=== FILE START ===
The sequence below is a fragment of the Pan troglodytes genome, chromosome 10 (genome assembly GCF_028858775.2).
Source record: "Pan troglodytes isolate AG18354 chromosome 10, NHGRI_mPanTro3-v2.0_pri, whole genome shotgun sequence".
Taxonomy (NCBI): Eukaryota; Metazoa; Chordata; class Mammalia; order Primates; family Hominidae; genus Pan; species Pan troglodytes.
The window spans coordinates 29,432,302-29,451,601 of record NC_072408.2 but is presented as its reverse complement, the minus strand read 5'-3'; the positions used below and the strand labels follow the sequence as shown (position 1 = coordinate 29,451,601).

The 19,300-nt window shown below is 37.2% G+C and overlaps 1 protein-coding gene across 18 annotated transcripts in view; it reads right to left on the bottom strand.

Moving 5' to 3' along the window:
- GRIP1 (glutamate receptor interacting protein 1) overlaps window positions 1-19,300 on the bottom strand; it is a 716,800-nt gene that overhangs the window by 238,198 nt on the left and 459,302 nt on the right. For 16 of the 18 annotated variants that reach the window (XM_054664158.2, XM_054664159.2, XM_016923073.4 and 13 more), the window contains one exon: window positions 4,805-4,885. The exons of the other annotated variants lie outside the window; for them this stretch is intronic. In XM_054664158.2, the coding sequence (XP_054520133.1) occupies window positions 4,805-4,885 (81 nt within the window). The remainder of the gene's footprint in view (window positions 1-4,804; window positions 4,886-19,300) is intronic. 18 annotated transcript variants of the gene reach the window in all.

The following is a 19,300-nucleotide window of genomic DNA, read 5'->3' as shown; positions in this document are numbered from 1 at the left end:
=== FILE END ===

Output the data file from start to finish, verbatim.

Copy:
The sequence below is a fragment of the Pan troglodytes genome, chromosome 10 (genome assembly GCF_028858775.2).
Source record: "Pan troglodytes isolate AG18354 chromosome 10, NHGRI_mPanTro3-v2.0_pri, whole genome shotgun sequence".
Taxonomy (NCBI): Eukaryota; Metazoa; Chordata; class Mammalia; order Primates; family Hominidae; genus Pan; species Pan troglodytes.
The window spans coordinates 29,432,302-29,451,601 of record NC_072408.2 but is presented as its reverse complement, the minus strand read 5'-3'; the positions used below and the strand labels follow the sequence as shown (position 1 = coordinate 29,451,601).

The 19,300-nt window shown below is 37.2% G+C and overlaps 1 protein-coding gene across 18 annotated transcripts in view; it reads right to left on the bottom strand.

Moving 5' to 3' along the window:
- GRIP1 (glutamate receptor interacting protein 1) overlaps window positions 1-19,300 on the bottom strand; it is a 716,800-nt gene that overhangs the window by 238,198 nt on the left and 459,302 nt on the right. For 16 of the 18 annotated variants that reach the window (XM_054664158.2, XM_054664159.2, XM_016923073.4 and 13 more), the window contains one exon: window positions 4,805-4,885. The exons of the other annotated variants lie outside the window; for them this stretch is intronic. In XM_054664158.2, the coding sequence (XP_054520133.1) occupies window positions 4,805-4,885 (81 nt within the window). The remainder of the gene's footprint in view (window positions 1-4,804; window positions 4,886-19,300) is intronic. 18 annotated transcript variants of the gene reach the window in all.

The following is a 19,300-nucleotide window of genomic DNA, read 5'->3' as shown; positions in this document are numbered from 1 at the left end: